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The Victorian cult of Alfred the Great
Author: Joanne Parker

This book provides a broad account of the nineteenth-century cult of King Alfred. It reveals the rich cultural interest of the corpus of texts as a whole. The book redresses a misleading modern emphasis on Arthur and the Victorians, and addresses a genuine gap in the current literature on nineteenth-century medievalism. The book focuses on what was probably the apex of Victorian Alfredianism. It provides the background to this event both in terms of the wider cultural movements and in the sense of the Alfredian tradition which the nineteenth century inherited. The intersection of the cult of Alfred with nineteenth-century British politics is considered in the book, which focuses upon the role that Alfredianism played in debate about the future of the monarchy. The book speculates how the Saxon king was enlisted to vindicate and ennoble those institutions of which Victorian Britain was most proud - notably its navy, law-code, constitution and empire. It examines the conceptions of ninth-century Wessex as a time of immense cultural change - the mirror-image of the nineteenth century - and reviews Victorian appropriations of Alfred's reign as a prestigious starting point for myths of national progress. The book further focuses upon more domestic narratives - the use of Alfred, by Victorian authors, to exemplify moral values, and the rewriting of his life as a parable of error and redemption. Finally, the crucial question of Alfred's decline in fame is addressed in the book, which surveys the diminished interest in the Saxon king after 1901.

Ryan Lavelle

and Stuart Brookes have noted, if the Burghal Hidage reflects stages in the changes to defensive mechanisms in the West Saxon kingdom, it may be able to detect a shift from frontier to defence in depth, for example. 46 A militarised society in ninth-century Wessex? It is when we come to assess the militarised nature of West Saxon society by the end of the ninth century that we may be able to perceive something significant. David Pratt has emphasised the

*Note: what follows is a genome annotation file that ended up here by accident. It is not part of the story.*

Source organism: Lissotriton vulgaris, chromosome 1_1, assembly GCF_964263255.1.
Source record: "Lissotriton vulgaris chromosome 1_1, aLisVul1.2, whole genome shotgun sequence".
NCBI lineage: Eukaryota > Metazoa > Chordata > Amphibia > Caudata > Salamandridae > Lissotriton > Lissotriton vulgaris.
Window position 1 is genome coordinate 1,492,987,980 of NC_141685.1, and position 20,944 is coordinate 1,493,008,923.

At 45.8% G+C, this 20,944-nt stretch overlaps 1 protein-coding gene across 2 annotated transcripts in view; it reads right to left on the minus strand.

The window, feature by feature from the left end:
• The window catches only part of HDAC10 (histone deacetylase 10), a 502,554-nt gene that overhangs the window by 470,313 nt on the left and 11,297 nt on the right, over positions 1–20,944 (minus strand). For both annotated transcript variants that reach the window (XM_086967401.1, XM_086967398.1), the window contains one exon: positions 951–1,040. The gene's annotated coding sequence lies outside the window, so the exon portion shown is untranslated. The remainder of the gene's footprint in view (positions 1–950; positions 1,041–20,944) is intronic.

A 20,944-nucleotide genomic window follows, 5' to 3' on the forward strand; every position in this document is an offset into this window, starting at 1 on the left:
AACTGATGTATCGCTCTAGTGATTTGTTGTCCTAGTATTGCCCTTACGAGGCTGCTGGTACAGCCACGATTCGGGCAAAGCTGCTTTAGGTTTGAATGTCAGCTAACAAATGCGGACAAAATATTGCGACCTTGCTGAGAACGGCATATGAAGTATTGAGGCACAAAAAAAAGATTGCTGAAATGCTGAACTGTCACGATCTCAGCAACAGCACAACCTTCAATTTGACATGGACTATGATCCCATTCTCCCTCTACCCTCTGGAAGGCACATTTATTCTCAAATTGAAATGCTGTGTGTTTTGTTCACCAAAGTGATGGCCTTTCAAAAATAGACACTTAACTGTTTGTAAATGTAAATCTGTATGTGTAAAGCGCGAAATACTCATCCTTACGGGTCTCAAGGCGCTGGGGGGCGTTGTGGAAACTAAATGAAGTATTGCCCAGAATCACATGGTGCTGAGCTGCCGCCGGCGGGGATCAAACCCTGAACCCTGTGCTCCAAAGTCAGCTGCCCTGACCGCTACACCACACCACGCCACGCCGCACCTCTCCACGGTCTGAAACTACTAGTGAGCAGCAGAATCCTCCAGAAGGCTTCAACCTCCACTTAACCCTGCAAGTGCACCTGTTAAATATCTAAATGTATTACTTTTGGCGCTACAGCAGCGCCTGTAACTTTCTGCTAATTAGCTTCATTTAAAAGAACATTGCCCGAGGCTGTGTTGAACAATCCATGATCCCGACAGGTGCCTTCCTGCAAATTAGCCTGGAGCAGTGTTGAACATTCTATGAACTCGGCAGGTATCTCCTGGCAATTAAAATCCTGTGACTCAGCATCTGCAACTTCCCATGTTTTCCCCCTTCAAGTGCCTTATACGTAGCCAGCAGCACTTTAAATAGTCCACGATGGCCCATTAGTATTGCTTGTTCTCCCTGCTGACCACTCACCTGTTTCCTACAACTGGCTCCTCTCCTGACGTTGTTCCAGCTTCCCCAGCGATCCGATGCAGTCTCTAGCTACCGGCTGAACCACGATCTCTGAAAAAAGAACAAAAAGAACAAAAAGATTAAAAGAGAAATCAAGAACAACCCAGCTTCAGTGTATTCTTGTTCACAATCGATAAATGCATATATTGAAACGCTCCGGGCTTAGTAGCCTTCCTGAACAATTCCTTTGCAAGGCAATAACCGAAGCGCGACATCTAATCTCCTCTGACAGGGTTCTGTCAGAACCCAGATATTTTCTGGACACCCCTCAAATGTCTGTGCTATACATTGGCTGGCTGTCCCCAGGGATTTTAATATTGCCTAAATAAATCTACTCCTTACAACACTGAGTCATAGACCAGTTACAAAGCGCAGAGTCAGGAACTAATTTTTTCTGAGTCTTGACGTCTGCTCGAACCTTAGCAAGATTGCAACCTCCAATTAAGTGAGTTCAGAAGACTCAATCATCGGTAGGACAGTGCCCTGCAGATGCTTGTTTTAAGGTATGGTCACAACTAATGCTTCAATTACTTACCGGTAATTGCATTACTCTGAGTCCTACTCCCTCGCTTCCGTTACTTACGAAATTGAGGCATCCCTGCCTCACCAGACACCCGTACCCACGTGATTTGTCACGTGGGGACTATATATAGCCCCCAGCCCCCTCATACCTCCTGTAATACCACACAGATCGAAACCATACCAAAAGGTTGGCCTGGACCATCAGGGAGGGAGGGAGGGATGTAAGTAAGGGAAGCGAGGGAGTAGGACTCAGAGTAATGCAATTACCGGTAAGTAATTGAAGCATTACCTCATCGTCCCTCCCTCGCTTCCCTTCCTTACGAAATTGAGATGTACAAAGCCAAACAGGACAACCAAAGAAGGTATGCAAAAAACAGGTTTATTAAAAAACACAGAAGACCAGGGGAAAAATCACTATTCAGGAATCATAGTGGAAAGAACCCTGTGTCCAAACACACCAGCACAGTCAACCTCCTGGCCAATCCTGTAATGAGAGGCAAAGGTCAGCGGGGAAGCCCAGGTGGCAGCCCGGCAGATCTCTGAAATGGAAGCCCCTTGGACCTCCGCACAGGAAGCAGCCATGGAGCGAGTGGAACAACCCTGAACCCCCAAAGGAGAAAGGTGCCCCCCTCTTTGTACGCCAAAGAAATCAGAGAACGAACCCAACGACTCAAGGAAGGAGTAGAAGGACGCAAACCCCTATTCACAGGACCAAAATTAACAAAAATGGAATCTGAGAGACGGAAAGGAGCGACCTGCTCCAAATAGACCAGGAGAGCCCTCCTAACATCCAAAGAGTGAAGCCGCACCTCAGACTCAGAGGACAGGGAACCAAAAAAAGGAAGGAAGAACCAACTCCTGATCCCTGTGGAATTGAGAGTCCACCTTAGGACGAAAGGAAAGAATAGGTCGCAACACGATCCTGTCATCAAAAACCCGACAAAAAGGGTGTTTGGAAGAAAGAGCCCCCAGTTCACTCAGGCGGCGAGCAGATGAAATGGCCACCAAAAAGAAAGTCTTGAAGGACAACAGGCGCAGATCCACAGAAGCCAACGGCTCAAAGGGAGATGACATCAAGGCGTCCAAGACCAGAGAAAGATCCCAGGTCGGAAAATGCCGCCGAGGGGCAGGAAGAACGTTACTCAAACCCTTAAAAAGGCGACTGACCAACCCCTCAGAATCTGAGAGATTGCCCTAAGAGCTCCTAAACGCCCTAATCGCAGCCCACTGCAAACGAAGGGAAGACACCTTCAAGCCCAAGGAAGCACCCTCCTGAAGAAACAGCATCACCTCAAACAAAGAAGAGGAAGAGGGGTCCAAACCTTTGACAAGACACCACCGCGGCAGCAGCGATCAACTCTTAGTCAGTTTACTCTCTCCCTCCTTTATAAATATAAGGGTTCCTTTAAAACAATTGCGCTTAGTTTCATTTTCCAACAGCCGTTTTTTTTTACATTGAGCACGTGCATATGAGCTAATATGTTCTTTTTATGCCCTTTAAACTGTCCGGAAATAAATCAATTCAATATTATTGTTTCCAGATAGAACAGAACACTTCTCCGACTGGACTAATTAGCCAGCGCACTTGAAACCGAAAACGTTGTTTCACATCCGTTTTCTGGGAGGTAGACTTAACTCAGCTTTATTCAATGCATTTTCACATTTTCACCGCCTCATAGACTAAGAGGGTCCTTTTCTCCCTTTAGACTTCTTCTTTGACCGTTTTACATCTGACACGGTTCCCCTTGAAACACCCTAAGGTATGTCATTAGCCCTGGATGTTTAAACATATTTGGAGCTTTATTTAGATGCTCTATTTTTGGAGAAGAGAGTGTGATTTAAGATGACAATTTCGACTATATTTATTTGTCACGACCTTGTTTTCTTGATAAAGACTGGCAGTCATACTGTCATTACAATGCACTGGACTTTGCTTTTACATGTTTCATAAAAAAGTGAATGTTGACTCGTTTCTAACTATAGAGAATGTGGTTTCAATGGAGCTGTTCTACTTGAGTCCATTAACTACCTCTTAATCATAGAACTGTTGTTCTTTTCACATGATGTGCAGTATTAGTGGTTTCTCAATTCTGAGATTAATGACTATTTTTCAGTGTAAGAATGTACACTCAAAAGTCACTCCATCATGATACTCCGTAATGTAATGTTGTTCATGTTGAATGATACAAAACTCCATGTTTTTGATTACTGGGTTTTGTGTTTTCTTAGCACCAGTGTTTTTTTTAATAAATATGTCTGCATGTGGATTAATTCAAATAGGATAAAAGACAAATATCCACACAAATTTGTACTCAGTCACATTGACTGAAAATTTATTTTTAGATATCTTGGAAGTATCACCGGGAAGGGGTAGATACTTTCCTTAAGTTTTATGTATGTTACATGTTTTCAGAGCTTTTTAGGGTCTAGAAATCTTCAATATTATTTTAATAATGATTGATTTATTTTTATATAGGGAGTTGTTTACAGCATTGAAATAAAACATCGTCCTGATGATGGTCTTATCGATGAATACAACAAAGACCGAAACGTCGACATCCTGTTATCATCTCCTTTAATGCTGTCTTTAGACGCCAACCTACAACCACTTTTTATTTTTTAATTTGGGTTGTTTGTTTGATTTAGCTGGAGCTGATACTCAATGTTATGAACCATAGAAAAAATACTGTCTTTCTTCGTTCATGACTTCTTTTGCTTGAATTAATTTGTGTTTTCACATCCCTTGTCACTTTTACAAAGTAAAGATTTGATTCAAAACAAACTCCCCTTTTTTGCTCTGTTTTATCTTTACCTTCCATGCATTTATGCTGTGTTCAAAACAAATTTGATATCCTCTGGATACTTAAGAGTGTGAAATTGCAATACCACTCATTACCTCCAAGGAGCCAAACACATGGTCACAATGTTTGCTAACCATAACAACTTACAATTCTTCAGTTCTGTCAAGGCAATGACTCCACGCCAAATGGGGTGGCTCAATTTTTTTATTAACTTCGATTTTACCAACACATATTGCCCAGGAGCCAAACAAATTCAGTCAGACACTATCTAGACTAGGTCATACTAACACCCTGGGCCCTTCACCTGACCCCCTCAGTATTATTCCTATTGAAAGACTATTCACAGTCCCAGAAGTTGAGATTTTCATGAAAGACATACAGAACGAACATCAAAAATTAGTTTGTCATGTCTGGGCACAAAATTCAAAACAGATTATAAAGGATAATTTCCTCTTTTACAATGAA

in Early medieval militarisation
Abstract only
The Dunsoete Agreement and daily life in the Welsh borderlands
Lindy Brady

with the benefit of hindsight. The arrival of the Anglo-Saxons in Britain looks like a military conquest when viewed from the perspective of ninth-century Wessex, where the Anglo-Saxon Chronicle was likely begun, or eighth-century Northumbria, where Bede wrote his Historia Ecclesiastica Gentis Anglorum. But for those in the region inhabited by both Welsh and Anglo-Saxons for several centuries 3 Writing the Welsh borderlands – the western territories of the Anglo-Saxon kingdom of Mercia and the eastern portions of the northern Welsh kingdoms of Gwynedd and Powys

in Writing the Welsh borderlands in Anglo-Saxon England
Transformative potential of plunder in Exodus
Denis Ferhatović

that began in late ninth-century Wessex before spreading elsewhere a century later. Archaeology shows that byrig grew in population and diversity in the late tenth century, with the evidence of imported pottery indicating growing cosmopolitan tastes of the inhabitants. 26 For a poem inundated by the sands of the desert and the waves of the sea, Exodus engages frequently in meditations on various permutations of the urban landscape. Taken individually, many of these instances may not appear remarkable, but, as a whole, they bear witness

in Borrowed objects and the art of poetry
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Daniel Anlezark

the influence of an Anglo-Saxon Christian culture: the de-deified Germanic gods feature in genealogies which privilege biblical history and myth over these same displaced gods. The inclusion of Sceaf in the genealogies is traceable to ninth-century Wessex, and such an extension should be expected at a time when the West Saxon monarchy was in the ascendant. It would seem that Sceaf, probably a figure

in Water and fire
Alfred and Victorian morality
Joanne Parker

-bed and married Judith, daughter of Charles, king of the Franks, incurring great disgrace from all who heard of it.49 Both marriages to Judith met with censure during the late nineteenth century. In part, this perhaps simply reflects the currents of anti-French feeling that existed in popular British culture at the time – certainly, the Anglo-Saxonist J.A. Giles postulated that Æthelwulf’s union with Judith must have met with resentment in ninth-century Wessex, because in marrying a French woman he had ‘lightly esteemed all the women of England’.50 The

in ‘England’s darling’
Alfred and Victorian progress
Joanne Parker

nineteenth century – the slave trade was banned in the British Empire in 1807, but it was 1865 before it was abolished in the Southern states of America, and its spectre hovered for the rest of the century in the use of anti-slavery rhetoric by campaigners for women’s rights.24 References to slaves in Alfred’s laws clearly caused discomfort among many British Alfred and Victorian progress 133 writers who wished to hail him as a champion of freedom. The children’s writer Jesse Page was clearly anxious to extenuate the existence of slavery in ninth-century Wessex

in ‘England’s darling’